No more boxes! I’m officially unpacked and settling into the new place. It’s been just over three weeks since I moved. Things are still being arranged and it will take a while to really be used to being here, but it’s feeling like home.
I’ve always wanted a balcony and finally have one! The unseasonably warm temperatures provided a bit of time to sit outside, enjoy the space and the view. The balcony faces lots of trees, so it’s like I’m looking at my own tiny forest!
Overall the place is bigger and the layout is better, but the kitchen is smaller. Can’t have it all! But I’m making do and figuring out what works and what doesn’t. Then I switch up the way I’m using the space, so it’s more comfortable and efficient. I moved the coffee maker around a few times, but think I found a place that works. It was such a relief when I finally found it in the mess of boxes at the beginning!
Even though I’m still in Quincy, I’m in a new zip code! Goodbye 02170 and hello 02169! Before I was closer to Milton and now I’m closer to Braintree. It’s nice exploring new places, especially the food related ones!
As much as the world can be full of turmoil, it feels good to create a sanctuary at home. I’m very grateful.
Over the years, I’ve read about many free yoga classes at public libraries in Massachusetts and in other states as well. This morning, I was finally able to attend a free yoga class right here in Quincy, outside on the lawn at Thomas Crane Public Library. This class was the first in a series of community classes taking place each Wednesday morning in September on the library lawn.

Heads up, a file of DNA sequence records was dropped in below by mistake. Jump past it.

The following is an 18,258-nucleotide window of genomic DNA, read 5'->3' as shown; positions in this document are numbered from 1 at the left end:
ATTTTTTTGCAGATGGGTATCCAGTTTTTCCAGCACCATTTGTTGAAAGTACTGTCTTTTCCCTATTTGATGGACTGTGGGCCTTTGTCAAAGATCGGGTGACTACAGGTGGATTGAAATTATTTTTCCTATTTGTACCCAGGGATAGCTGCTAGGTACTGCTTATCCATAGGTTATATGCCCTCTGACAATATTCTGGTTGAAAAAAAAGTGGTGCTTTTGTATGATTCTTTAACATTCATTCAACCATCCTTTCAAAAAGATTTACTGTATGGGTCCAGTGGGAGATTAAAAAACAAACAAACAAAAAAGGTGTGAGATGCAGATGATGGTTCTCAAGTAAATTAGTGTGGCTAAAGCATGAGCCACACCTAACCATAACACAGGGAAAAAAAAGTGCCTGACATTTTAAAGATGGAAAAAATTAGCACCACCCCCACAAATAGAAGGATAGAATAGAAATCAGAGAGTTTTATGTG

It’s hard taking pictures and enjoy the relaxing vibe, but I managed to snap a few.
There was a nice breeze — and lots of bees. Four or five bees hovered over blades of grass in front of me. A few ants made their way onto my mat too, but no stings or bites!
I was beneath a large tree, so there was some shade and bright sun streaming through the branches. There was a mostly clear blue sky with a few wispy clouds floating by. Even though the class was in the morning, it was warm and a tiny bit humid. Perfect weather and a reminder that summer is still here.
There was a good turnout and new arrivals kept showing up through most of the class. We were mostly an older crowd, but there was young woman who arrived towards the end with the cutest little girl. They both got on their mats and dove right into their practice.
From conversation I heard, a few people said this was their first yoga class. Our teacher, Rhiannon Skolnick of Humble Roots Yoga, was enthusiastic and has a gentle soothing way about her.
This might have been my first yoga class since the pandemic started. Possibly the second, but the first this summer. Because I’m vaccinated now and there was a lot of space to spread out on the library lawn, I felt comfortable not wearing a mask. Hopefully the weather will cooperate next week for another wonderful class.
A few years ago, I remember reading about seed libraries and thinking that it was a wonderful idea for those interested in gardening. The idea has taken off and you can probably find one near you or even start your own.
What is a seed library? Pretty much what it sounds like. It’s a place, like a library, that shares seeds with people in the local community. The specific rules may vary from place to place, but you can generally get seeds for free or at a low price.
While you can have seeds for houseplants, flowers and herbs, having seeds for growing fruits and vegetables provides a way to strengthen food security. In other words, being intentional about keeping seeds for growing food allows some independence from the mainstream food system.
Food is delicious and fun. But it’s also a necessity for life and therefore political. There is enough food for everyone, but everyone doesn’t have enough. Systems in place need changing.